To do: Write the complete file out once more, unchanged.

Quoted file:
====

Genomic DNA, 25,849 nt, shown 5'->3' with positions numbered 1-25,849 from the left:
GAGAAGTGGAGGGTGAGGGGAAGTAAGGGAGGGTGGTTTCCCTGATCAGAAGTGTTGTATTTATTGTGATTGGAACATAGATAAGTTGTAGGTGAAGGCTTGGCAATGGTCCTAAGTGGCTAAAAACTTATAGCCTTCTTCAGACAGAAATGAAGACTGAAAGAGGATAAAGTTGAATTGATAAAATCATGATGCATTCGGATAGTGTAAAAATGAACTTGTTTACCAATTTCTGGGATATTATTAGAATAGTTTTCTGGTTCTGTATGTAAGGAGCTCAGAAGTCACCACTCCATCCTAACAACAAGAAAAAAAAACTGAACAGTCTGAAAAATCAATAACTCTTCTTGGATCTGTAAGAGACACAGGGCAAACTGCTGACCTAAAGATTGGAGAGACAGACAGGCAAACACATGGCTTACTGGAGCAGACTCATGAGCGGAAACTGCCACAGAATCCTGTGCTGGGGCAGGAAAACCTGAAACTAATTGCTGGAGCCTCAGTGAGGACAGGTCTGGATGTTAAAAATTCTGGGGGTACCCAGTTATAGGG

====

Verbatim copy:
Genomic DNA, 25,849 nt, shown 5'->3' with positions numbered 1-25,849 from the left:
GAGAAGTGGAGGGTGAGGGGAAGTAAGGGAGGGTGGTTTCCCTGATCAGAAGTGTTGTATTTATTGTGATTGGAACATAGATAAGTTGTAGGTGAAGGCTTGGCAATGGTCCTAAGTGGCTAAAAACTTATAGCCTTCTTCAGACAGAAATGAAGACTGAAAGAGGATAAAGTTGAATTGATAAAATCATGATGCATTCGGATAGTGTAAAAATGAACTTGTTTACCAATTTCTGGGATATTATTAGAATAGTTTTCTGGTTCTGTATGTAAGGAGCTCAGAAGTCACCACTCCATCCTAACAACAAGAAAAAAAAACTGAACAGTCTGAAAAATCAATAACTCTTCTTGGATCTGTAAGAGACACAGGGCAAACTGCTGACCTAAAGATTGGAGAGACAGACAGGCAAACACATGGCTTACTGGAGCAGACTCATGAGCGGAAACTGCCACAGAATCCTGTGCTGGGGCAGGAAAACCTGAAACTAATTGCTGGAGCCTCAGTGAGGACAGGTCTGGATGTTAAAAATTCTGGGGGTACCCAGTTATAGGG